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      Comparing different maize supplementation strategies to improve resilience and resistance against gastrointestinal nematode infections in browsing goats Translated title: Comparaison de différentes stratégies de supplémentation en maïs pour améliorer la résilience et la résistance des chèvres au pâturage contre les infections par nématodes gastro-intestinaux

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          The effect of maize grain supplementation on the resilience and resistance of browsing Criollo goat kids against gastrointestinal nematodes was evaluated. Five-month-old kids ( n = 42), raised worm-free, were allocated to five groups: infected + not supplemented (I-NS; n = 10), infected + maize supplement at 108 g/d (I-S108; n = 8), maize supplement at 1% of body weight (BW) (I-S1%; n = 8), maize supplement at 1.5% BW (I-S1.5%; n = 8), or infected + supplemented (maize supplement 1.5% BW) + moxidectin (0.2 mg/kg BW subcutaneously every 28 d) (T-S1.5%; n = 8). Kids browsed daily (7 h) in a tropical forest for 112 days during the rainy season. Kids were weighed weekly to adjust supplementary feeding. Hematocrit (Ht), hemoglobin (Hb), and eggs per gram of feces were determined fortnightly. On day 112, five goat kids were slaughtered per group to determine worm burdens. Kids of the I-S1.5% group showed similar body-weight change, Ht and Hb, compared to kids without gastrointestinal nematodes (T-S1.5%), as well as lower eggs per gram of feces and Trichostrongylus colubriformis worm burden compared to the I-NS group ( P > 0.05). Thus, among the supplement levels tested, increasing maize supplementation at 1.5% BW of kids was the best strategy to improve their resilience and resistance against natural gastrointestinal nematode infections under the conditions of forage from the tropical forest.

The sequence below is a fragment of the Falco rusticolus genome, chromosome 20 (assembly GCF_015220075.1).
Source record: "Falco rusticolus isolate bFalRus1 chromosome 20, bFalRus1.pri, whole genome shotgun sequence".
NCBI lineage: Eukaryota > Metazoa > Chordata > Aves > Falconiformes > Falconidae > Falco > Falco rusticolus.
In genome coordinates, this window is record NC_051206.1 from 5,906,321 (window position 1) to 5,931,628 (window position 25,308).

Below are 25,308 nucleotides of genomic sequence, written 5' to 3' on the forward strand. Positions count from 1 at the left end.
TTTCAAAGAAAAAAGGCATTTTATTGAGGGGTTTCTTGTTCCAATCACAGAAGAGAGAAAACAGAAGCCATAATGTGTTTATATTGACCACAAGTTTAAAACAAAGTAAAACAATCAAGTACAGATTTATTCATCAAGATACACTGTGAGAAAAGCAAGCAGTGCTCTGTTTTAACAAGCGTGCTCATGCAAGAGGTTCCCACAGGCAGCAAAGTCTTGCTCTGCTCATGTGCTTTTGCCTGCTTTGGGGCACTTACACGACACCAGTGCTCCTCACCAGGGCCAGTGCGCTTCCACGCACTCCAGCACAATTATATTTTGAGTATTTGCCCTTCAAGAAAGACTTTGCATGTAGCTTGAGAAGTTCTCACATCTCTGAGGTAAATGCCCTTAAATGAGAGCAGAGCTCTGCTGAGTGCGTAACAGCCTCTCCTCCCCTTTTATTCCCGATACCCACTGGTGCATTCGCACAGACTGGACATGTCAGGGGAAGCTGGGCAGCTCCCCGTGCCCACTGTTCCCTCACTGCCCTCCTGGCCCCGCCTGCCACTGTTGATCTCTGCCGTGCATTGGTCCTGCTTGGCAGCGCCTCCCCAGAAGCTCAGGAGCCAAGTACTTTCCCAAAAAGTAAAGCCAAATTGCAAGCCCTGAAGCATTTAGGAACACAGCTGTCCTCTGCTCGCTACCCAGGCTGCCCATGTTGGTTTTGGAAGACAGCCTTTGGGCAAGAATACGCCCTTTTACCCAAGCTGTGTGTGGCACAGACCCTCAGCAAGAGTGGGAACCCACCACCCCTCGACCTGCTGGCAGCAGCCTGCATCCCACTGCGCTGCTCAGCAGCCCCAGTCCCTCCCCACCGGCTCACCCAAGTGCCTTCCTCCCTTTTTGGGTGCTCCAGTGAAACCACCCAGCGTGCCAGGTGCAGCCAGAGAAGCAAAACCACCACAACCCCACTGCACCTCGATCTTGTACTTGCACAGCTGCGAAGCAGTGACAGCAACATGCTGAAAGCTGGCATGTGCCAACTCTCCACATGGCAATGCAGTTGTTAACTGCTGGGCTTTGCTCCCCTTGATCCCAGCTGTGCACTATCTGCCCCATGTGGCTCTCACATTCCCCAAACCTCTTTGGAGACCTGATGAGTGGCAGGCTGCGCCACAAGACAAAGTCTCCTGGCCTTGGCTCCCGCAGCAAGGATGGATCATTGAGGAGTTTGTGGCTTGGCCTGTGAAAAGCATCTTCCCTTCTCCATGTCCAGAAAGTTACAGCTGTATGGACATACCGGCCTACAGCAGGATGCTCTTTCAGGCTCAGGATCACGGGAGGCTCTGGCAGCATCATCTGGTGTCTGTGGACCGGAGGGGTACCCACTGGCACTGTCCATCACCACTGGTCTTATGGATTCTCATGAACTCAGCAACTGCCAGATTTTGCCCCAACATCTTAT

Translated abstract

          L'effet de la supplémentation en grains de maïs sur la résilience et la résistance de chevreaux de race Criollo au pâturage contre les nématodes gastro-intestinaux a été évalué. Des chevreaux âgés de cinq mois ( n = 42), élevés sans vers parasites, ont été partagés en cinq groupes : infesté + non supplémenté (I-NS ; n = 10), infesté + supplément de maïs à 108 g/j (I-S108 ; n = 8), supplément de maïs à 1 % du poids vif (PV) (I-S1 % ; n = 8), supplément de maïs à 1.5 % PV (I-S1.5 ; n = 8) ou infesté + (supplément de maïs 1.5 % PV) + moxidectine (0.2 mg/kg PV sous-cutané tous les 28 jours) (T-S1.5 % ; n = 8). Les chevreaux pâturaient chaque jour (7 h) dans une forêt tropicale pendant 112 jours en saison des pluies. Les chevreaux ont été pesés chaque semaine pour ajuster l'alimentation complémentaire. L’hématocrite, l'hémoglobine et les œufs par gramme de fèces ont été déterminés par quinzaine. Au jour 112, cinq chevreaux par groupe ont été abattus afin de déterminer la charge parasitaire. Les chevreaux du groupe I-S1.5 % ont montré des changements de poids vif, hématocrite et hémoglobine similaires aux chevreaux sans nématodes gastro-intestinaux (T-S1.5 %), ainsi que des valeurs d’œufs par gramme de selles et une charge en Trichostrongylus colubriformis inférieurs à celles du groupe I-NS ( P > 0.05). Ainsi, parmi les niveaux de suppléments testés, la supplémentation en maïs à 1.5 % du poids vif des chevreaux était la meilleure stratégie pour améliorer leur résilience et la résistance contre les infections naturelles par nématodes gastro-intestinaux dans les conditions de pâture de la forêt tropicale.

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          Most cited references 15

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          Influence of host nutrition on the development and consequences of nematode parasitism in ruminants.

          Control of gastrointestinal nematodes of ruminants is based largely on use of anthelmintics combined, where practical, with pasture management. The increasing prevalence of resistance to anthelmintics has led to the search for alternative sustainable control strategies. Here, we consider how nutrition, as a short-term alternative, can influence the host--parasite relationship in ruminants, using gastrointestinal nematode infections of sheep as the model system. Nutrition can affect the ability of the host to cope with the consequences of parasitism and to contain and eventually to overcome parasitism. It can also affect the parasite population through the intake of antiparasitic compounds.
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            Nutrition-parasite interaction.